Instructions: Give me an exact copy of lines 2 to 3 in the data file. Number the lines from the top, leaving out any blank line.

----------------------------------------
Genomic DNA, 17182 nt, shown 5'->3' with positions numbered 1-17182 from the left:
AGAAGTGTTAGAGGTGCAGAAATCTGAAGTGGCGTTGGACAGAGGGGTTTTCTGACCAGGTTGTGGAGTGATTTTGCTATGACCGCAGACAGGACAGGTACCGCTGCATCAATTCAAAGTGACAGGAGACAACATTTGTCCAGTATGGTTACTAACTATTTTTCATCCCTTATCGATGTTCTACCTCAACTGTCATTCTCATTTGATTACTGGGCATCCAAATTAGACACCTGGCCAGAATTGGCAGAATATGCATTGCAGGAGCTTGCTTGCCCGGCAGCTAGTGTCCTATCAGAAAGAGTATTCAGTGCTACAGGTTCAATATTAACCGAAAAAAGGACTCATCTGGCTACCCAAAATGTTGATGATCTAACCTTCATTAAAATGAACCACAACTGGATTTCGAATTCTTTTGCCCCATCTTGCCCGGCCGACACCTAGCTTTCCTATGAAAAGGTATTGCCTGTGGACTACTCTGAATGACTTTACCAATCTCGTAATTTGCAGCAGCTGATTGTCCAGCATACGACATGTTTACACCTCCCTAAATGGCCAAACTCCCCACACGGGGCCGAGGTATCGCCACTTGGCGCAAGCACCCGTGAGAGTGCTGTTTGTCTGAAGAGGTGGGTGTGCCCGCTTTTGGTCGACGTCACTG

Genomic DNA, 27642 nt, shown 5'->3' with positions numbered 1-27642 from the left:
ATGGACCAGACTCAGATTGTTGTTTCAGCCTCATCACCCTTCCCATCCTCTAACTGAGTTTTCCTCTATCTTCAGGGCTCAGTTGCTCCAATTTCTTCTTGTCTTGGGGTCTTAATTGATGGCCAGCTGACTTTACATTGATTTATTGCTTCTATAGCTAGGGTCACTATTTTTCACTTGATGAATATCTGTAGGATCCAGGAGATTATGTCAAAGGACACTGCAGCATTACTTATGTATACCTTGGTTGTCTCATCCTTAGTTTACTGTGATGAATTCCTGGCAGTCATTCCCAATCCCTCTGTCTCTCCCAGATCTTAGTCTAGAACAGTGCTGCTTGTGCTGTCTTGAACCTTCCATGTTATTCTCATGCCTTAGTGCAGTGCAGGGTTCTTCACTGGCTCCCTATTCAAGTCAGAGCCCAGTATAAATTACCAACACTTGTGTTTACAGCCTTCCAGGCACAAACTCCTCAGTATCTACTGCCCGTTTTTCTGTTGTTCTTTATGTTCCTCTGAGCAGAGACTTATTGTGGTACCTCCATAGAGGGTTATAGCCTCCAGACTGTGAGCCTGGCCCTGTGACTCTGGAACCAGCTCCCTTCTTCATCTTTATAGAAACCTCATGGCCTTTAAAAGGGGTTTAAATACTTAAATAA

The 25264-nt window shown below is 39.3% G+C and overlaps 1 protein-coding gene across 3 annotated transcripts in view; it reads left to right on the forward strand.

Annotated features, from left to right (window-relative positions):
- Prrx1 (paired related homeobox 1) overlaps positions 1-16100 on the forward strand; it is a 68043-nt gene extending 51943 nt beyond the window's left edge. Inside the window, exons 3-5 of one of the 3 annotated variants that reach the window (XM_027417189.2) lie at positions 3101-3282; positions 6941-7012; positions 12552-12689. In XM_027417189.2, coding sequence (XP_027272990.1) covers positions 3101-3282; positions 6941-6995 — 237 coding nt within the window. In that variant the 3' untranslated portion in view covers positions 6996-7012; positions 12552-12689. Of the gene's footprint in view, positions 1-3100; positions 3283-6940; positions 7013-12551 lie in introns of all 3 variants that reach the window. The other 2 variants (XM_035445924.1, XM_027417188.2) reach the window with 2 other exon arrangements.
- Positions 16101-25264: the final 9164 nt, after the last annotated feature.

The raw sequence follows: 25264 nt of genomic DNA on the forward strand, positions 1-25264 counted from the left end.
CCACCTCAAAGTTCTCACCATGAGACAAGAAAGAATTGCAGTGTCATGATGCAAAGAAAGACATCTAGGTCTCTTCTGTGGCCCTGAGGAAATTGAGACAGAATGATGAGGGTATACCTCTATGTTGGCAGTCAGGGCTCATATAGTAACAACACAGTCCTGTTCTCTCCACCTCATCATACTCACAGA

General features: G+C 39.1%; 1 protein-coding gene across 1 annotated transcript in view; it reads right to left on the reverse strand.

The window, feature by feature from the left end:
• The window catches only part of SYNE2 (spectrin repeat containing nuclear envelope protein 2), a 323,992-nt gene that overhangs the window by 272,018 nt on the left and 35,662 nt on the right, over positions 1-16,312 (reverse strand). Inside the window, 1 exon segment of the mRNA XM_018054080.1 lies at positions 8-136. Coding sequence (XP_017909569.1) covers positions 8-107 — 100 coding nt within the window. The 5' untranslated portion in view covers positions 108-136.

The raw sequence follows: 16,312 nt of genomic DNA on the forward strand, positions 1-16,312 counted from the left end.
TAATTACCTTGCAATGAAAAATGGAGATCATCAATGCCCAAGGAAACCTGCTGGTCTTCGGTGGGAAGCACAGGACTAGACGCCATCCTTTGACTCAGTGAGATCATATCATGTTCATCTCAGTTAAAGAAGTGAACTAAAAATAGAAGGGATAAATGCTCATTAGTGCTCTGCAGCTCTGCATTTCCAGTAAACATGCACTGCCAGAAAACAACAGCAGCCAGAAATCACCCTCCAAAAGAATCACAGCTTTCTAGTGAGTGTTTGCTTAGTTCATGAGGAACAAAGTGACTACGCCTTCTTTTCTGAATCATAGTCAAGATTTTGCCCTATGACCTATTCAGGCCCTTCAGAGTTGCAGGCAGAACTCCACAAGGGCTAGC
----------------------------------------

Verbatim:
AGAAGTGTTAGAGGTGCAGAAATCTGAAGTGGCGTTGGACAGAGGGGTTTTCTGACCAGGTTGTGGAGTGATTTTGCTATGACCGCAGACAGGACAGGTACCGCTGCATCAATTCAAAGTGACAGGAGACAACATTTGTCCAGTATGGTTACTAACTATTTTTCATCCCTTATCGATGTTCTACCTCAACTGTCATTCTCATTTGATTACTGGGCATCCAAATTAGACACCTGGCCAGAATTGGCAGAATATGCATTGCAGGAGCTTGCTTGCCCGGCAGCTAGTGTCCTATCAGAAAGAGTATTCAGTGCTACAGGTTCAATATTAACCGAAAAAAGGACTCATCTGGCTACCCAAAATGTTGATGATCTAACCTTCATTAAAATGAACCACAACTGGATTTCGAATTCTTTTGCCCCATCTTGCCCGGCCGACACCTAGCTTTCCTATGAAAAGGTATTGCCTGTGGACTACTCTGAATGACTTTACCAATCTCGTAATTTGCAGCAGCTGATTGTCCAGCATACGACATGTTTACACCTCCCTAAATGGCCAAACTCCCCACACGGGGCCGAGGTATCGCCACTTGGCGCAAGCACCCGTGAGAGTGCTGTTTGTCTGAAGAGGTGGGTGTGCCCGCTTTTGGTCGACGTCACTG

Genomic DNA, 27642 nt, shown 5'->3' with positions numbered 1-27642 from the left: